The production of the images can be more complex with more attention to detail and a day of photography may yield just a few deliverable images. The level of acceptable quality will be much higher for “commercial” work as opposed to an RE shoot. Clients may also expect a much greater caliber of equipment and larger file sizes with more exacting editing. While it may be a full day of photography for a job, the rest of the non-photography work may also be much greater. You will likely be in discussions with the client about what they want to wind up with from the work. You may visit the site with the client to plan the images and determine what prep work will need to be done and what can and can’t be done in terms of lighting, camera positions, moving items, etc. There is often some back and forth in post production to be expected before final approval is given for the images. All of that work is often bundled into that $2,000 for the one day of shooting. (I only do half days if the work is in-house. A full load out for a commercial job doesn’t leave me with enough time in the day to book another job). With RE, you show up blind, assess the property, make images as quickly and deliver within a couple of days with usage being primarily online and these days, viewed on tiny screen mobile devices. Production isn’t the price driver. it’s the usage and value the images are likely going to have for the customer. Still, many photographers will bill for the production and licensing separately. It’s a way to control on-site time and realize some income up front even if the client decides they don’t want to license anything. It’s not unheard of for advertising campaigns to get a thumbs down when they are complete and an ad agency gets replaced or a new direction taken for the overall concept.

  • I do mostly architectural now, and for the most part, it comes down to licensing; real estate is very limited in time and usage, whereas architectural will have a much larger audience and be used indefinitely for print, marketing, portfolios, and will most likely be published. I also shoot a little differently, focusing more on the design, details and architecture than the spaces and property, like you would for RE. Architectural clients tend to be more discerning, but also lower maintenance, if that makes any sense. But, the nature of the shoots, process, etc are very similar, and once I started shooting a lot of architectural work, real estate started getting in the way and it didn’t make sense to continue scheduling RE; it’s very frustrating to have an architect try to schedule a $1500 job on a specific date, only to find you have a $200 RE shoot standing in its way. The good news is that architectural jobs are usually scheduled weeks in advance, instead of the gotta-have-it-now nature of RE. The real beauty of architectural is that I can often sell multiple licenses for one shoot, ie: to the architect, interior designer, builder, property owner, trades, etc; I offer a multi-license discount to each party to encourage this. I still occasionally shoot some RE for choice clients and during slower periods when I have the time for it.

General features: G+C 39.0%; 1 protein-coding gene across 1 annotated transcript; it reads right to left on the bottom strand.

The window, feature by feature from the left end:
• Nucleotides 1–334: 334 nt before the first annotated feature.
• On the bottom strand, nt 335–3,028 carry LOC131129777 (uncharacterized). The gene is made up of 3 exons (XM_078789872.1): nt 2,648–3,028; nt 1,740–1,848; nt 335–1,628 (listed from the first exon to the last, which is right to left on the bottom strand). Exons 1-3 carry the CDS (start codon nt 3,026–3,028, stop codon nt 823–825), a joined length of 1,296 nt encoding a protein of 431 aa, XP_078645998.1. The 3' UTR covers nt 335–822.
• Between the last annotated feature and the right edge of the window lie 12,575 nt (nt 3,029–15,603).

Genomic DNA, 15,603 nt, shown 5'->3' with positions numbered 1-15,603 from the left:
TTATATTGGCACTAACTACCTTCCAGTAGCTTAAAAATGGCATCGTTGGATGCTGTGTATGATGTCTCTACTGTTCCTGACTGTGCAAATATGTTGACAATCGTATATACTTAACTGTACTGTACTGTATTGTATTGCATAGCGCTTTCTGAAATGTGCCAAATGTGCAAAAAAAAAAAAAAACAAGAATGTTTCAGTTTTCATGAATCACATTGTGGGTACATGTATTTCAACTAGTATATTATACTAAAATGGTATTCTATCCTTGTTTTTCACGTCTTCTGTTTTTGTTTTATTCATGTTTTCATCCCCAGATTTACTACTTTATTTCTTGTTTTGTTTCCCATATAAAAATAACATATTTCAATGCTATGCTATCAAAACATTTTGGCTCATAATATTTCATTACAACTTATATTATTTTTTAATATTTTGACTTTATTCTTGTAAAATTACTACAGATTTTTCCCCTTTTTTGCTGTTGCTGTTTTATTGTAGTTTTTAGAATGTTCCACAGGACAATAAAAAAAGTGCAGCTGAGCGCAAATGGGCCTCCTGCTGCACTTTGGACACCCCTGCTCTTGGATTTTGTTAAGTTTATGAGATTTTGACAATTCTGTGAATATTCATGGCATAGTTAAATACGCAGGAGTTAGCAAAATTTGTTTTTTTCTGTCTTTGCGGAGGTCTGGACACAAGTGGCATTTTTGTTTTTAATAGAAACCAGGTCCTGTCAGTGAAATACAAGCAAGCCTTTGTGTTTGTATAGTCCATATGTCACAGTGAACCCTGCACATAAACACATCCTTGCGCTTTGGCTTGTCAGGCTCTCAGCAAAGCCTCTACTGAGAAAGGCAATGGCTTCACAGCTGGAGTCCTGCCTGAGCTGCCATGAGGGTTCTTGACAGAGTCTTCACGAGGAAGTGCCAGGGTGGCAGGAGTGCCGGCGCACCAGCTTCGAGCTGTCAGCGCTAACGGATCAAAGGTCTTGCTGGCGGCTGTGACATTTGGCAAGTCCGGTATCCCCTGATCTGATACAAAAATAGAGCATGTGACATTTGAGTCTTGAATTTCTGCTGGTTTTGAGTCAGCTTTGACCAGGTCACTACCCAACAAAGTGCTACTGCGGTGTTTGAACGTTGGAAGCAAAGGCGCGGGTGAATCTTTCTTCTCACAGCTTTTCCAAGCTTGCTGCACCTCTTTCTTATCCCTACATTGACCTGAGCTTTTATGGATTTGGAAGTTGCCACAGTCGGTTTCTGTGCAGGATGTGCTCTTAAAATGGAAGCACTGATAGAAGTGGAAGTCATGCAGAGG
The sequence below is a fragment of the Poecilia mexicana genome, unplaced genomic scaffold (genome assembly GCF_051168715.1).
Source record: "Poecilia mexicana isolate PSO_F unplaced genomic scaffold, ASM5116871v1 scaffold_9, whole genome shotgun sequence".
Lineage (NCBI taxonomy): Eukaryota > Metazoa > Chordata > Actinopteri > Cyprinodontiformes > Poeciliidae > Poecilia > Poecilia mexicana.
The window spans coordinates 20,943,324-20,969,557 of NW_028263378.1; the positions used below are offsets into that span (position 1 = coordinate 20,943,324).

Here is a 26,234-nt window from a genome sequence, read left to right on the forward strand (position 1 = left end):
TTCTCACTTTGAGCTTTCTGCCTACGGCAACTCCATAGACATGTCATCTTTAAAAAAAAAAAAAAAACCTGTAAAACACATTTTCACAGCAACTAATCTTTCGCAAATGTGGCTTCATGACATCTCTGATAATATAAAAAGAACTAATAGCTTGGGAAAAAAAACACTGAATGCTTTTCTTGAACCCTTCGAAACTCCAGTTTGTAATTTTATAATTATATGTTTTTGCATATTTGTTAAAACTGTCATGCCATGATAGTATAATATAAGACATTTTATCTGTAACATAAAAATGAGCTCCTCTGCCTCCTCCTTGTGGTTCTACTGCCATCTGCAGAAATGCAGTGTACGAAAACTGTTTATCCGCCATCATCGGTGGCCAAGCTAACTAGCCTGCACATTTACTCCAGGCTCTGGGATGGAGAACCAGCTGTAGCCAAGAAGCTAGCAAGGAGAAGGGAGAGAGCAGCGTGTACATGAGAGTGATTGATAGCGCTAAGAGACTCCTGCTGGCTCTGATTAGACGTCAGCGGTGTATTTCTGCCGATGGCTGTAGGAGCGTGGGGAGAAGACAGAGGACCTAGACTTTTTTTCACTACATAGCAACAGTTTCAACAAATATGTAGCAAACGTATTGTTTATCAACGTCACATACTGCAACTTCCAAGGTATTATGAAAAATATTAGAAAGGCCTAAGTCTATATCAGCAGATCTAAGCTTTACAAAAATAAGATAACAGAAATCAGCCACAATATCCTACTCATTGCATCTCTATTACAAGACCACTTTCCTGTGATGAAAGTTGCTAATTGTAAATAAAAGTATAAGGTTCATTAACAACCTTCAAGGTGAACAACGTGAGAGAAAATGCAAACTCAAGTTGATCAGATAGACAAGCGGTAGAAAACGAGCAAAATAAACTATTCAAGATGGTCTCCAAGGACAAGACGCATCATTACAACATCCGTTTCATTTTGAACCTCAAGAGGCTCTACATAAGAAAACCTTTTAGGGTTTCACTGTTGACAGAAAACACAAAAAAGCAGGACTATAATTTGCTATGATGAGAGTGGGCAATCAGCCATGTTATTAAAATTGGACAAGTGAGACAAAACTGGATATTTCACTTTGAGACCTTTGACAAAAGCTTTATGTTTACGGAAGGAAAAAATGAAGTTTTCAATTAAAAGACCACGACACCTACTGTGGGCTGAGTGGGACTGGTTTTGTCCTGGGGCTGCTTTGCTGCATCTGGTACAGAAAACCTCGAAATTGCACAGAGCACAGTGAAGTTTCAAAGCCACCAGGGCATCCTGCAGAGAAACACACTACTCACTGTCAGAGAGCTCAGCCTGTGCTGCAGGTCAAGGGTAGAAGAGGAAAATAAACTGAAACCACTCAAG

• Your work will elevate too, as you give yourself more time to produce and charge for more value as you do with architects etc. On the mental side of things for the photographer, it’s completely different than RE. RE is all about efficiency… striking that speed/quality balance. When working for architects (fellow artists) its all about slowing down and producing your best work. You need the time and mental headspace to make art. This will go very understated as I write this because it is so important to change your mindset when working with these two types of clientele. My favorite Scott Hargis-ism is “Speed Kills”